Child licensing: a problem for you?

The requirement to license children for amateur performances is subject to a certain degree of discretion by a local authority, so different rules may apply wherever you are. Increasingly, councils are requiring full licensing – what is your experience and is this an issue for you?

There has been legislation in place since the 1930s to ensure that children in the performing arts are not exploited and that they are properly protected from harm. Until recently, most local authorities have not thought amateur music groups subject to this legislation.

In the last year or so, though, an increasing number of members have raised the issue with Making Music that their local authorities have asked them to apply for licenses for each child for each performance, as well as provide trained and licensed chaperones.

Apart from the considerable paperwork and therefore time input this requires, there is also a substantial cost to the group, and members are both time poor and – often – cash-strapped, so this represents a considerable problem.

I would like to emphasise that Making Music, and its members, take child safeguarding extremely seriously, and quite rightly so. Making Music has thorough and constantly updated guidance available to members on this issue, and is also able to apply for enhanced DBS checks where these are required.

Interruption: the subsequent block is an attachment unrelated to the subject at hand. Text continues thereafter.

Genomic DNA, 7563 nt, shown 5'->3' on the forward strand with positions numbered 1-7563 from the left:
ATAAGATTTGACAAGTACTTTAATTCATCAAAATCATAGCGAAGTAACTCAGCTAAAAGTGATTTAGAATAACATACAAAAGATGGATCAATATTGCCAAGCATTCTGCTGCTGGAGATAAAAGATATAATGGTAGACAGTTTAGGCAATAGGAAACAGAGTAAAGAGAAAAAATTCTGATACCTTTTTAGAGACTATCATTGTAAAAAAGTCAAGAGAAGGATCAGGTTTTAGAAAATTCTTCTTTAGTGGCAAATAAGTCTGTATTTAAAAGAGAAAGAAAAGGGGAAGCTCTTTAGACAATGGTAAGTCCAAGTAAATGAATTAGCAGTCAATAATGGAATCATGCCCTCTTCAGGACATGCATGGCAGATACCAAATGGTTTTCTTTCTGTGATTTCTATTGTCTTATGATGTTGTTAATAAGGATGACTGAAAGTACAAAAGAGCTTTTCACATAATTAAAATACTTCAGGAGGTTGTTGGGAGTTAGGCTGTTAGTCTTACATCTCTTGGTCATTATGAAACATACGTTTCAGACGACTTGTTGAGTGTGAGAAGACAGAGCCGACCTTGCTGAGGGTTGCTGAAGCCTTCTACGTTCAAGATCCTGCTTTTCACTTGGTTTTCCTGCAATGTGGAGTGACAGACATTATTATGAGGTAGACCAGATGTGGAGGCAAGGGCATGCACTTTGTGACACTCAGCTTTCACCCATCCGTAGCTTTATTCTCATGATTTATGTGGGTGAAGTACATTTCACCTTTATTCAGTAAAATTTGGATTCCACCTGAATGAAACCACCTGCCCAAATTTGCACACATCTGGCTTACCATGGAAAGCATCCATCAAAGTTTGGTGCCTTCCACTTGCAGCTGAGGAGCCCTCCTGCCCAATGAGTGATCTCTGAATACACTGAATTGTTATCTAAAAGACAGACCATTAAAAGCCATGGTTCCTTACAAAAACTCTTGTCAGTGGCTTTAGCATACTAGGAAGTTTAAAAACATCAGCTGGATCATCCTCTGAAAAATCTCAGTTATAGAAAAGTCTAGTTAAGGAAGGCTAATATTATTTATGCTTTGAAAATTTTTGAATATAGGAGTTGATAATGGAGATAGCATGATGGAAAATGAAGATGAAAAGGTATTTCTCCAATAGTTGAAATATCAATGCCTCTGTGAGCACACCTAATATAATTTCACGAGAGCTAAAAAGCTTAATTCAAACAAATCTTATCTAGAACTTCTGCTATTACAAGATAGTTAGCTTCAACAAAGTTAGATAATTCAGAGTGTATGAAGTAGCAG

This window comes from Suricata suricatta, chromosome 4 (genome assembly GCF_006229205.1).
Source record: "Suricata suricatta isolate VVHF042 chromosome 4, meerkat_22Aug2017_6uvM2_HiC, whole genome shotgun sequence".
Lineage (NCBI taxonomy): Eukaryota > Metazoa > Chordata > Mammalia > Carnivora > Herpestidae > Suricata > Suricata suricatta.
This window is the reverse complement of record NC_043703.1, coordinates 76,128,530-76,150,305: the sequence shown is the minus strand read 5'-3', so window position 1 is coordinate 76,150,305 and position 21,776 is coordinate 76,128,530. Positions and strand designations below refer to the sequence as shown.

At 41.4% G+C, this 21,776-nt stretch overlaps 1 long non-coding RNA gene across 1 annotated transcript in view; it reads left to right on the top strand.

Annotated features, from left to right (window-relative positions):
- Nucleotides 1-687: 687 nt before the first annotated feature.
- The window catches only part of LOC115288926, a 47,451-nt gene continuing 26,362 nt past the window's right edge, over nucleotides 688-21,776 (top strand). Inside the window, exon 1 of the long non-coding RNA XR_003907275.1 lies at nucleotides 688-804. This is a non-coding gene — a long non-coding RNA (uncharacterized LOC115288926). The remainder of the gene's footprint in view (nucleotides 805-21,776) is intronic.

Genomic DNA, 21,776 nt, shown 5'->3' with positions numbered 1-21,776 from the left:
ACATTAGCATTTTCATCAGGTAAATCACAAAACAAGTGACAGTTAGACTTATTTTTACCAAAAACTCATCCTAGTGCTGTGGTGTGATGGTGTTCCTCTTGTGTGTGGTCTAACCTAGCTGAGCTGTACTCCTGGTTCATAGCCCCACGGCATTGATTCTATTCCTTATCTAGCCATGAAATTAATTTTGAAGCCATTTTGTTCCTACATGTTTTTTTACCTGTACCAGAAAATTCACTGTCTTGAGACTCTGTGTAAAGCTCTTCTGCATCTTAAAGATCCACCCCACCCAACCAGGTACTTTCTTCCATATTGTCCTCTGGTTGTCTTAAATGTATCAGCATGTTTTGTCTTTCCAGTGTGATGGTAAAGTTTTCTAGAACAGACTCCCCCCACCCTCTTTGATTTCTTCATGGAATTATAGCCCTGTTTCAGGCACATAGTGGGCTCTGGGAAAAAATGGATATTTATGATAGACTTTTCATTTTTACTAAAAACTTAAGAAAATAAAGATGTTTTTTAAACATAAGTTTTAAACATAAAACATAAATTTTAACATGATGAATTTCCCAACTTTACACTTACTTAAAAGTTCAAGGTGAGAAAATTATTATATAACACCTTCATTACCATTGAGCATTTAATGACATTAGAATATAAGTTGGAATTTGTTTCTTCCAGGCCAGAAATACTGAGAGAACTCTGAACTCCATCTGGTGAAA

It is also worth saying that in most cases the individual local authorities, whilst applying an interpretation to the law that we might not agree with, are sympathetic to amateur music groups, and their child licensing officers in general are helpful and supportive.

However, we think either the legislation needs updating, to ensure that amateur musical activity is not captured by it; or its interpretation needs to be adjusted. If amateur musical activity involving young people under 16 were to be re-classified as educational – in the same way that youth sports activity is -, then it would be exempt from the requirements of licensing. This would clearly make sense and is what we are asking government to do.

In addition, there is the problem that the current legislation is being interpreted in such wildly differing ways by local authorities. This is causing problems for groups who span several local authorities; it means that some children will have more and better opportunities than in others; and that Making Music is not able to give members solid advice: we can only point you in the direction of your own local authority. We are therefore also asking the government to issue guidance which leads to a more consistent interpretation of the law across local authorities.

You can help! I would like to hear about your experiences so I can collect more case studies to use for lobbying the government on this issue. You can also email me on